A Once in a Lifetime Event

A Review of "Once" the musical.


©2013 Joan Marcus

Stuart Ward and Dani de Waal from the ONCE Tour Company © Joan Marcus

Once Musical
Once” recently completed a short engagement at Boston’s Opera House during its Broadway Across America National Tour.  Like many other shows, books and movies, “Once” is thematically centered on love. It tells the story of two ordinary people, one Irish (Guy) and the other  Czech (Girl) brought together by their shared interest in music. However, unlike other shows, “Once” is not the perfect, happy love story audiences have come to expect.

Directed by John Tiffany, “Once” is based on the Academy Award winning 2007 movie by the same name. It won three Tony Awards including Best Musical and Best Book, and continues its run on Broadway. The touring company stars Stuart Ward as Guy and Dani de Waal as Girl.

The day I saw the show was cold and snowy. Upon entering the theater, many of the patrons were agitated and impatient, which frankly did not put me in the highest spirits.  As I rushed to my seat, I thought I was late, for the stage was crowded with people singing Irish folk music and playing their own instruments.  It was then that I realized this show was going to be very different than anything else I had seen. Even though the performance had not really started, I was already captivated by its uniqueness.

I realized this show was going to be very different than anything else I had seen.”

— Leighann Healy

“Once’s” music is unlike anything you might hear on Broadway. It’s set in Dublin, and the writers (book by Edna Walsh; most songs written by Glen Hansard and Marketa Irglova) take full advantage of this. All of the music, including  the Academy Award winning “Falling Slowly,” is casual, yet emotional Irish folk music. This adds an entirely new element to the show’s impact. Instead of having the same Broadway show tunes, “Once”  brings pub music to the stage.  I liked this aspect of the show because it allowed for the audience to enjoy many of the elements of a traditional musical, but with a more genuine and heartfelt sound. Additionally, throughout the show, all of the actors and ensemble play their own instruments on stage.  Except for “Chicago” or “Cabaret,” one rarely sees instruments on stage. This allowed for the plot, style and setting to be neatly tied together with a single common thread.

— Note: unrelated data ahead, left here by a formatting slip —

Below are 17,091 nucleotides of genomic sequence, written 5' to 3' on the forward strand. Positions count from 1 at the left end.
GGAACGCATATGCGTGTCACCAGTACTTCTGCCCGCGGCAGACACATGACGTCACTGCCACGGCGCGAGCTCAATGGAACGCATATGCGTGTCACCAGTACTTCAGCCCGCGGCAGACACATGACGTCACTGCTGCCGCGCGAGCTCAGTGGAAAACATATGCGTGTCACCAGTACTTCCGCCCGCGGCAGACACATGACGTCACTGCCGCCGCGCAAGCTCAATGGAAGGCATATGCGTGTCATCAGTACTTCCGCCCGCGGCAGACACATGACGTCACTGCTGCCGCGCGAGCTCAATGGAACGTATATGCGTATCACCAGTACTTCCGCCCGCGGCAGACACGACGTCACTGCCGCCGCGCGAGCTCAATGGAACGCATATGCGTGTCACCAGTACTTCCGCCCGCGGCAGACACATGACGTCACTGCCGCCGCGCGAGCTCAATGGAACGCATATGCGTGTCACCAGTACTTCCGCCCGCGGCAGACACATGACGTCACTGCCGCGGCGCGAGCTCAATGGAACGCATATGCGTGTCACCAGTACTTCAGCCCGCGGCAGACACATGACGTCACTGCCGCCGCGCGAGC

By the end of the performance, the energy in the theater was much different than when I originally entered. By the crowd’s reaction, it seemed they enjoyed it as much as I had.  If it were not on tour, I would love to see it again. I highly recommend that if the opportunity presents itself, you should go see it!

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